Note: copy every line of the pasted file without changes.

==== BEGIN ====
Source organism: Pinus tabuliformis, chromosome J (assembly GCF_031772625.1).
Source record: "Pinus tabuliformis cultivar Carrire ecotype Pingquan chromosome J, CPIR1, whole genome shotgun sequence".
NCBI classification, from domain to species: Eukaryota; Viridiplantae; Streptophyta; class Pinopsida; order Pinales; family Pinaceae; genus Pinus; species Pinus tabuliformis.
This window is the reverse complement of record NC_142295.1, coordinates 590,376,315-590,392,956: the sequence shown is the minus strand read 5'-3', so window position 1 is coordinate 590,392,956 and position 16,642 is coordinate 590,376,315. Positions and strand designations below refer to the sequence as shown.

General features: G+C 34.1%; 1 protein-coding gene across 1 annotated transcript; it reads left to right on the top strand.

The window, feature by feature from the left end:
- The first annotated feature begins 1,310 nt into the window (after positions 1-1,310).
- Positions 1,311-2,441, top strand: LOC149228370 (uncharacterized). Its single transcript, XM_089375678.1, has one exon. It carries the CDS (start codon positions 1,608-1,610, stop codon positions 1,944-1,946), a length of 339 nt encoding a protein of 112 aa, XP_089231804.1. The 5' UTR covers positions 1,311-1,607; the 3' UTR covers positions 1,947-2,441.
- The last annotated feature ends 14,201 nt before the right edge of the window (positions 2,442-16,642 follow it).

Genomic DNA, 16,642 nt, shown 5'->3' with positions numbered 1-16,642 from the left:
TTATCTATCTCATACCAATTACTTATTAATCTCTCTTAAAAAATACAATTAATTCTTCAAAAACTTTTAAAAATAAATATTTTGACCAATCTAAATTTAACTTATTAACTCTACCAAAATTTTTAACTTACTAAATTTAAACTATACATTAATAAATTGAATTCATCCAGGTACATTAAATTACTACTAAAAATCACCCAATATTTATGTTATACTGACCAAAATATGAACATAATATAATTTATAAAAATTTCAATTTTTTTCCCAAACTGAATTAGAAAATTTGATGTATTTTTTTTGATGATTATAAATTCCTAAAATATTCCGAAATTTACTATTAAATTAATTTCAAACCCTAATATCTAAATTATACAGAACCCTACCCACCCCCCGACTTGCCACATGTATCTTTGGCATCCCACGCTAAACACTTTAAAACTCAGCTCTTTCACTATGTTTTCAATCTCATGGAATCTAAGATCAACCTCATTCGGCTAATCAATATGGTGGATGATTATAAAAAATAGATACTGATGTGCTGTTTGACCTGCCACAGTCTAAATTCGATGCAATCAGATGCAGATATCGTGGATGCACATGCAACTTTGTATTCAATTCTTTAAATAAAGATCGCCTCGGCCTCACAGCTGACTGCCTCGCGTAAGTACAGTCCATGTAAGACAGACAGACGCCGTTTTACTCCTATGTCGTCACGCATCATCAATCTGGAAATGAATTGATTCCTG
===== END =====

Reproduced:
Source organism: Pinus tabuliformis, chromosome J (assembly GCF_031772625.1).
Source record: "Pinus tabuliformis cultivar Carrire ecotype Pingquan chromosome J, CPIR1, whole genome shotgun sequence".
NCBI classification, from domain to species: Eukaryota; Viridiplantae; Streptophyta; class Pinopsida; order Pinales; family Pinaceae; genus Pinus; species Pinus tabuliformis.
This window is the reverse complement of record NC_142295.1, coordinates 590,376,315-590,392,956: the sequence shown is the minus strand read 5'-3', so window position 1 is coordinate 590,392,956 and position 16,642 is coordinate 590,376,315. Positions and strand designations below refer to the sequence as shown.

General features: G+C 34.1%; 1 protein-coding gene across 1 annotated transcript; it reads left to right on the top strand.

The window, feature by feature from the left end:
- The first annotated feature begins 1,310 nt into the window (after positions 1-1,310).
- Positions 1,311-2,441, top strand: LOC149228370 (uncharacterized). Its single transcript, XM_089375678.1, has one exon. It carries the CDS (start codon positions 1,608-1,610, stop codon positions 1,944-1,946), a length of 339 nt encoding a protein of 112 aa, XP_089231804.1. The 5' UTR covers positions 1,311-1,607; the 3' UTR covers positions 1,947-2,441.
- The last annotated feature ends 14,201 nt before the right edge of the window (positions 2,442-16,642 follow it).

Genomic DNA, 16,642 nt, shown 5'->3' with positions numbered 1-16,642 from the left:
TTATCTATCTCATACCAATTACTTATTAATCTCTCTTAAAAAATACAATTAATTCTTCAAAAACTTTTAAAAATAAATATTTTGACCAATCTAAATTTAACTTATTAACTCTACCAAAATTTTTAACTTACTAAATTTAAACTATACATTAATAAATTGAATTCATCCAGGTACATTAAATTACTACTAAAAATCACCCAATATTTATGTTATACTGACCAAAATATGAACATAATATAATTTATAAAAATTTCAATTTTTTTCCCAAACTGAATTAGAAAATTTGATGTATTTTTTTTGATGATTATAAATTCCTAAAATATTCCGAAATTTACTATTAAATTAATTTCAAACCCTAATATCTAAATTATACAGAACCCTACCCACCCCCCGACTTGCCACATGTATCTTTGGCATCCCACGCTAAACACTTTAAAACTCAGCTCTTTCACTATGTTTTCAATCTCATGGAATCTAAGATCAACCTCATTCGGCTAATCAATATGGTGGATGATTATAAAAAATAGATACTGATGTGCTGTTTGACCTGCCACAGTCTAAATTCGATGCAATCAGATGCAGATATCGTGGATGCACATGCAACTTTGTATTCAATTCTTTAAATAAAGATCGCCTCGGCCTCACAGCTGACTGCCTCGCGTAAGTACAGTCCATGTAAGACAGACAGACGCCGTTTTACTCCTATGTCGTCACGCATCATCAATCTGGAAATGAATTGATTCCTG